A bill to introduce stricter rules for hiring foreign short-term labor is once more on the government’s agenda. Even though the details are still being debated, the aim of the changes is to hold entrepreneurs responsible for illegal workers from third countries.
This means that in addition to short-term workers from third countries and their employers, the obligation to prove workers are employed legally would also fall on companies making use of rental labor. The same requirement would also apply to companies receiving posted foreign workers. The Police and Border Guard Board (PPA) could not say how many Estonian companies use foreign labor without an in-depth analysis.
Government rushing changes
The draft legislation from the Ministry of Internal Affairs aims to put a stop to violations of working rules in Estonia and ensure companies cannot avoid taxes or pay foreign workers less than the national average salary.
The government is in a hurry to introduce the changes. Demand for foreign labor has spiked, including for Ukrainian labor brought to Estonia through Polish companies not paying taxes here.
If the PPA issued a total of 19,806 short-term work permits in 2018, such cases were up to 32,262 last year, with the figure expected to grow to at least 36,000 in 2020. The PPA only issued 7,509 short-term work permits in 2017.
More foreign labor means more employers who ignore the law, the bill’s explanatory memorandum reads. Labor tax avoidance is another major problem, costing the state €8.7 million in just three months last year.
To remedy the situation, Minister of the Interior Mart Helme (EKRE) introduced planned changes to foreign labor legislation last summer that the ministry wanted to enter into force already in December. Things did not go that smoothly, however.
The initiative drew the strongest criticism from the Ministry of Social Affairs. Minister Tanel Kiik (Center) criticized the plan for lack of a proper effects analysis. Kiik says there are still plenty of loose ends when it comes to technical aspects of the bill now, after the Ministry of Internal Affairs has presented the complemented version of the bill to the government.
“When creating new bureaucratic mechanisms, it should be attempted not to bring about new legal disputes or insensible bureaucratic obligations for all entrepreneurs, including companies that operate in accordance with the law. It is a matter of striking a balance,” the minister explained.
Even though the bill suggests there might be 1,000-5,000 people working in Estonia illegally, the burden of proofs falls on everyone equally and affects a plethora of companies making use of foreign labor and tens of thousands of workers. The changes could make Estonia a less attractive business environment. The Ministry of Internal Affairs believes checking workers should be easy and work through e-inquiries on the PPA website. If a worker does not have the right to work at the company, it is possible to apply for a short-term work permit for them electronically using the PPA’s self-service portal.
Executive Manager of the Estonian Employers Confederation Arto Aas and Director of the Estonian Chamber of Commerce and Industry Mait Palts do not understand why companies using rental labor that are operating in good faith and complying with all the rules when dealing with labor mediators are to be held responsible on the same grounds as employers. “Why cannot watchdogs simply check whether the person has a legal basis for working in Estonia instead of inspecting labor users?” they wrote in an address to the interior ministry. They pointed to the idea of an employee card system for workers in the construction sector, including rental labor.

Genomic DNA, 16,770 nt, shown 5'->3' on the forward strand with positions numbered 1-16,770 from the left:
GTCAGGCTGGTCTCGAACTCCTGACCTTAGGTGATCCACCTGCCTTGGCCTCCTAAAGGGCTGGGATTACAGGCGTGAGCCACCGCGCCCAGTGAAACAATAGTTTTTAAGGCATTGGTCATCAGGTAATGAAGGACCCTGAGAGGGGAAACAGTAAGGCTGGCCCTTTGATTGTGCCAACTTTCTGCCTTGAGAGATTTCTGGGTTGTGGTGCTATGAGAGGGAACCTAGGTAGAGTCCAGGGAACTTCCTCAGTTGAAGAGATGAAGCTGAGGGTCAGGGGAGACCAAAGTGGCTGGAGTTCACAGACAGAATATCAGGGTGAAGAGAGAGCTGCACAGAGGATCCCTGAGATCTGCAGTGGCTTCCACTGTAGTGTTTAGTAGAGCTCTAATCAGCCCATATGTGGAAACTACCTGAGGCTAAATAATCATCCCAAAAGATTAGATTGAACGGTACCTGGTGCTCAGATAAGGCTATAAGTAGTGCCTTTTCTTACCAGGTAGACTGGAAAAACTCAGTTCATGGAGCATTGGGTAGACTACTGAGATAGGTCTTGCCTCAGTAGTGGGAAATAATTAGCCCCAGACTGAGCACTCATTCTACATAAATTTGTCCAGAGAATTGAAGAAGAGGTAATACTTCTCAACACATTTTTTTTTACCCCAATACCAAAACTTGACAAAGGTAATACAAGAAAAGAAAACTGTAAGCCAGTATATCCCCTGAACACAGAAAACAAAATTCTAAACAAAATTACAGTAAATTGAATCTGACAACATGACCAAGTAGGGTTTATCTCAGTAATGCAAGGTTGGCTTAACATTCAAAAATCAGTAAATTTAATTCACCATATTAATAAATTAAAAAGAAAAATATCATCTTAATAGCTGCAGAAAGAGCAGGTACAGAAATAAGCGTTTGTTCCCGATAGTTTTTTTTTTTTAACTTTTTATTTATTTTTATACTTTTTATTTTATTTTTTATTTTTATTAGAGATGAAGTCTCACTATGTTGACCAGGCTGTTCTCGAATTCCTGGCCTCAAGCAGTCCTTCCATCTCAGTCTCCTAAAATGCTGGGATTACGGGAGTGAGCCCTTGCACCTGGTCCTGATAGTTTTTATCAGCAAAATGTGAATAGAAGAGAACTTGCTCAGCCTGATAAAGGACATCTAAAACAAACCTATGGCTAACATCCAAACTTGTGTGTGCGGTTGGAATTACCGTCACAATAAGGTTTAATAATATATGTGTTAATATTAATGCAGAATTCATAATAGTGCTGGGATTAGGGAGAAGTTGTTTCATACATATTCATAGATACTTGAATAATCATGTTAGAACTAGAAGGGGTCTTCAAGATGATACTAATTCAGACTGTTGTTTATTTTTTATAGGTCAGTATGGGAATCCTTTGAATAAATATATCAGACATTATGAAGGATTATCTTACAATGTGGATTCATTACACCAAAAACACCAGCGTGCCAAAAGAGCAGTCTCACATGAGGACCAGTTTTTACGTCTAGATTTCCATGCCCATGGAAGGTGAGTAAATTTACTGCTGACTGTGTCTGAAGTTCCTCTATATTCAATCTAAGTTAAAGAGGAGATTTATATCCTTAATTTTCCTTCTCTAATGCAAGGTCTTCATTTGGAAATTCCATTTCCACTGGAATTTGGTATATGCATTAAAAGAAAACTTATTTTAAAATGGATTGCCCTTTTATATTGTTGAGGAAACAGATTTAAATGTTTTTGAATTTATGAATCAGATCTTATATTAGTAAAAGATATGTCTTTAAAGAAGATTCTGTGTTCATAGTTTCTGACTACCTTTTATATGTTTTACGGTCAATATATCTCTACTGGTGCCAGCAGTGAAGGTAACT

The changes would also hold companies using rental labor responsible for making sure their people are working in Estonia legally and based on a contract or other agreement between the employer and the final labor user.
That said, companies using rental labor are already obligated to make sure foreigners that work for them have the right to stay and work in Estonia. Employers who hire illegal immigrants, make it possible for foreigners to violate Estonian working rules, withholding salary or paying foreigners less than the law requires.
Failure to comply could bring a fine of €1,200 for physical persons and €32,000 for companies. The same fine amounts are in effect today.
For example, if the employer or labor broker registered a foreign worker for seasonal work but the latter actually works at a construction site or for a company using rental labor, their activity is not in accordance with the conditions of their work permit (seasonal work) and the employer is obligated to register the foreigner as a general short-term worker.
Polish companies to lose tax advantage
In addition to amending the Foreigners Act, the ministry also plans to amend the Income Tax Act and the Taxation Act. This would also place income tax obligation on foreign companies offering Estonian companies rental labor. The current situation has given them an advantage as they can rent out labor cheaper than companies that have to pay taxes on workers’ salary. In addition to better control of foreign labor, the ministry also hopes to favor creating equal opportunities for Estonian firms.
The additional income tax obligation could hike the price of rental labor, meaning that foreign rental labor might become less attractive. At the same time, the possibility of hiring rental workers whose income has not been taxed in any country disappears.
The Ministry of Finance estimates that the amendment could yield the state €4.5 million if taxes are paid on an additional 500 foreign workers in 2020.